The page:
In a multi-grade class of fourth, fifth, and sixth graders, students learn to work and communicate in teams. Through projects and a class structure that supports differentiation, Ms. Ehrke is able to keep students challenged and engaged. Her strategies for differentiation and communication can be used in any classroom.
Focused classrooms maximise students’ on-task learning time by minimising disruptive behaviour and disengagement. Research shows that students cannot learn as well in classrooms that lack consistency, have too many potential distractions or do not offer ample opportunities to engage. Teachers can create focused classrooms by implementing clear structures and routines, modelling appropriate behaviours, and actively engaging students in their learning.
Implementation checklists are a list of practical steps you can take to support the implementation of an evidence-based practice in your setting.
This checklist focuses on implementing a focused classroom.
* established and explicitly taught positive rules for learning?
* developed routines that signal to students when learning is ready to begin and how learning will happen?
* organised my classroom to promote on task behaviour so that learning routines can be embedded consistently?
*explicitly taught the verbal and non-verbal cues about the rules and routines for learning to my students so that they can regulate themselves?
*set learning goals for my students that are both ambitious but achievable? (Consult your formative assessment data and mastery learning objectives to help with this)
*explored various options for participation that enable all students to participate in class activities? (for example, different types of grouping).
Instructional expert Jim Knight visits John Cusick to observe a small groups project and discuss the classroom management techniques he is using. John and Jim discuss structured lessons, giving students respect, and finding the key to unlocking their love of learning.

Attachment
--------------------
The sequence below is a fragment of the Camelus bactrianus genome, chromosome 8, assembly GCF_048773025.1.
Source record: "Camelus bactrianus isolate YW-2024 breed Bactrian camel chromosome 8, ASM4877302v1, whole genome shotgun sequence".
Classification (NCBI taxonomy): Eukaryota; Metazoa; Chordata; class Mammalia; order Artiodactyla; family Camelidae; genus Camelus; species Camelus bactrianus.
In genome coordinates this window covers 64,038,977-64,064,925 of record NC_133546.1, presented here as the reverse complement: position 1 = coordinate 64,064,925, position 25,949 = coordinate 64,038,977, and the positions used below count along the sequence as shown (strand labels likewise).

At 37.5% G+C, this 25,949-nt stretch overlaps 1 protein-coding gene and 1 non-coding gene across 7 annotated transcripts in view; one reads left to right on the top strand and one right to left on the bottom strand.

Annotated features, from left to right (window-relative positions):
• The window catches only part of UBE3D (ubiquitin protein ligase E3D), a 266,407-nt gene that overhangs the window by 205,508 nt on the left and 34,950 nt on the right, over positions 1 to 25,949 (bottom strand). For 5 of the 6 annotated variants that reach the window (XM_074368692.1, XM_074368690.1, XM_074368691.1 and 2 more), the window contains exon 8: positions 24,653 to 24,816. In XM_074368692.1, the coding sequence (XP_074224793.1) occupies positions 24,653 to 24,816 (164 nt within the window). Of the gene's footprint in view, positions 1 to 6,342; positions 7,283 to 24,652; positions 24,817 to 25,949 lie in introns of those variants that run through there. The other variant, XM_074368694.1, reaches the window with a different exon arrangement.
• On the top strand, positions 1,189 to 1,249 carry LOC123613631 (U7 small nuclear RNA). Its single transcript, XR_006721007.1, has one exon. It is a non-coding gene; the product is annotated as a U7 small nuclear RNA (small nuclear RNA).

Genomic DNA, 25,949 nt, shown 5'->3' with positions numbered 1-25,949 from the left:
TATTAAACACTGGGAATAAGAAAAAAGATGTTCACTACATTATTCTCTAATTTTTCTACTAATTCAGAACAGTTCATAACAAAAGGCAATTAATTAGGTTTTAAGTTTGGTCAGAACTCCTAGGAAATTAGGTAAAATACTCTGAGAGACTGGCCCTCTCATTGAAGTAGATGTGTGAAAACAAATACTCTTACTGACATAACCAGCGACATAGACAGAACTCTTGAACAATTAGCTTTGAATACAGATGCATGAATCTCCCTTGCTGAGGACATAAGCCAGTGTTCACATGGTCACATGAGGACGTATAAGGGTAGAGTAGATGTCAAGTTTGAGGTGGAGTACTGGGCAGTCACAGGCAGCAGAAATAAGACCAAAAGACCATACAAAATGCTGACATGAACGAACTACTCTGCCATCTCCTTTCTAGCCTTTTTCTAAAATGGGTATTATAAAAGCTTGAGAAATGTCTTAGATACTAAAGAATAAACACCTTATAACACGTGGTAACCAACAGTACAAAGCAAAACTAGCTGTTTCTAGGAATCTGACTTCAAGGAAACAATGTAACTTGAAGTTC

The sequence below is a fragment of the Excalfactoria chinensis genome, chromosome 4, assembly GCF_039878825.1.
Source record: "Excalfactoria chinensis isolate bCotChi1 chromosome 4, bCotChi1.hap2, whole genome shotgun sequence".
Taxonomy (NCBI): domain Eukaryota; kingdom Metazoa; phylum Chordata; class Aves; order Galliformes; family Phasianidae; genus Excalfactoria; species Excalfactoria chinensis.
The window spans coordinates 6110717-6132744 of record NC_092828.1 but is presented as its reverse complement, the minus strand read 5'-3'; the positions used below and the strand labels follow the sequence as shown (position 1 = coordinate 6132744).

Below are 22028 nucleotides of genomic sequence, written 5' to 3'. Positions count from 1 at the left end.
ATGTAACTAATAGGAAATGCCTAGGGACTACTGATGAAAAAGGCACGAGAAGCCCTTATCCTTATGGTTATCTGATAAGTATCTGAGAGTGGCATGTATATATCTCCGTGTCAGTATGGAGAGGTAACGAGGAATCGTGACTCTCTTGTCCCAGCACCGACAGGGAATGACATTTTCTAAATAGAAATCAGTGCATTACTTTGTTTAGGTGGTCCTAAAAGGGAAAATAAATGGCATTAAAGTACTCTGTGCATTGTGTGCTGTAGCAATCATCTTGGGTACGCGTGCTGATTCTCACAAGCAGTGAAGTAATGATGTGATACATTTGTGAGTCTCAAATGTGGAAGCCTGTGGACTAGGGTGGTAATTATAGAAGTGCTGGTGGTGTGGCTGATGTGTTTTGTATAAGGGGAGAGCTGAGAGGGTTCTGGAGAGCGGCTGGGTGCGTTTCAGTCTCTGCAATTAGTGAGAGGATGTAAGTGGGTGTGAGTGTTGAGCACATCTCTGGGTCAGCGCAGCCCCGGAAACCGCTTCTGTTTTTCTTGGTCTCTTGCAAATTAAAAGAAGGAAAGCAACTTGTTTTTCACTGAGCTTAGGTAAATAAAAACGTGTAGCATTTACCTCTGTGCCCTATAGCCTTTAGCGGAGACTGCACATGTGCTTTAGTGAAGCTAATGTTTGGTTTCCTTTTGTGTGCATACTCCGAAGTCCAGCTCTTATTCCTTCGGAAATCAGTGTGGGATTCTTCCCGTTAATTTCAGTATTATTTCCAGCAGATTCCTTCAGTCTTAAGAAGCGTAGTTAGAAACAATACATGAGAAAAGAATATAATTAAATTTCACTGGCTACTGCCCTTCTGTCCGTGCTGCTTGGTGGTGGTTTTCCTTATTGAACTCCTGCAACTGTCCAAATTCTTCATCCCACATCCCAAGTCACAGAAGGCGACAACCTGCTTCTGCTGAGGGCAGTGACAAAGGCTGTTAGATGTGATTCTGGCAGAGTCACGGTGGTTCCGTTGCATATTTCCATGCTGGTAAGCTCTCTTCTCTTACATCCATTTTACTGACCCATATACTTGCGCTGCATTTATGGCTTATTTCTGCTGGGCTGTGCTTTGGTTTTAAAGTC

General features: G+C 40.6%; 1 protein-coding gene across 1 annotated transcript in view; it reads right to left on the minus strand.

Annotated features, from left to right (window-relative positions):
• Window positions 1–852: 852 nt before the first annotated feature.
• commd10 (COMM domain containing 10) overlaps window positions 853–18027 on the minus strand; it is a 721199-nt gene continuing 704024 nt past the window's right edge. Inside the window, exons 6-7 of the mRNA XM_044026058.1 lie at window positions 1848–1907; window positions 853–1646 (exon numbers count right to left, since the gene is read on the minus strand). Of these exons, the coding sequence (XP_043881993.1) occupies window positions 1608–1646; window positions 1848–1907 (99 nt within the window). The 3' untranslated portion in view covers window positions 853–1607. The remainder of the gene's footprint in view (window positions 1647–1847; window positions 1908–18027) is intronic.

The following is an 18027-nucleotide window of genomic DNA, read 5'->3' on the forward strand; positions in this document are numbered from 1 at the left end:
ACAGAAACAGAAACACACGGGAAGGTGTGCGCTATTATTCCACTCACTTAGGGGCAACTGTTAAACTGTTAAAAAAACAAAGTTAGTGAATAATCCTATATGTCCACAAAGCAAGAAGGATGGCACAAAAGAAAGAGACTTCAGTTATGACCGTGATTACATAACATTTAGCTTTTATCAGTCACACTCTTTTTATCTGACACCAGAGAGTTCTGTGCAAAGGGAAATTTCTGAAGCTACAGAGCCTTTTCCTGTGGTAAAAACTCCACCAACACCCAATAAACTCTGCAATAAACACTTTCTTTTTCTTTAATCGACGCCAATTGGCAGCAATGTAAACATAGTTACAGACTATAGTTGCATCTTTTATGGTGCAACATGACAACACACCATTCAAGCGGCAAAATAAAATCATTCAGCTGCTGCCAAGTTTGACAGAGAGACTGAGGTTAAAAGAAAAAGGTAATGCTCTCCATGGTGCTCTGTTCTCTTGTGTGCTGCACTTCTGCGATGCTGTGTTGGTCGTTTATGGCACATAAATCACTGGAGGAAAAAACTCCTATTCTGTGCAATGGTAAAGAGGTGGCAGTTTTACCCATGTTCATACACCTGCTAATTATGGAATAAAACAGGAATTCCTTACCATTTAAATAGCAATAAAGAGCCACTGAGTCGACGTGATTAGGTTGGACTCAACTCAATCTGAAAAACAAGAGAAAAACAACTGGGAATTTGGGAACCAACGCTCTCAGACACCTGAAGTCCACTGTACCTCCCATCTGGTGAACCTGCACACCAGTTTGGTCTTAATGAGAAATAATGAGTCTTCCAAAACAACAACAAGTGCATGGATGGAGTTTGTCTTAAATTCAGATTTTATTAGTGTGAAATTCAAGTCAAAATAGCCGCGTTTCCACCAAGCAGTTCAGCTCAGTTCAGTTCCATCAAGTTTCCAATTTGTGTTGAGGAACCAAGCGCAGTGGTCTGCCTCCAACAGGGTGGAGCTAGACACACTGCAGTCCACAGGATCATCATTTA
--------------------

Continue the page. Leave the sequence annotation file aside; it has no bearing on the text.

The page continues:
These activities will help you get the year off to a good start by engaging you and your students in getting to know each other, practicing listening skills, and discussing the values that will shape your classroom community. There are separate sets of activities for grades Pre-K to 2, grades 3 to 5, and grades 6 to 12. They are adapted from exercises in our Resolving Conflict Creatively Program and our 4Rs Program (Reading, Writing, Respect & Resolution).
3rd Grade Reading teacher Katie Bannon from PS 110 in New York explains how she validates student responses with meaningful feedback when their responses are not quite on track. Rather than saying "no, thats not right", she comments on the response and then poses additional questions to guide their thinking. Katie also shares that she focuses on improving her questioning which she says takes practice, and she tries to avoid questions that elicit a yes or no response.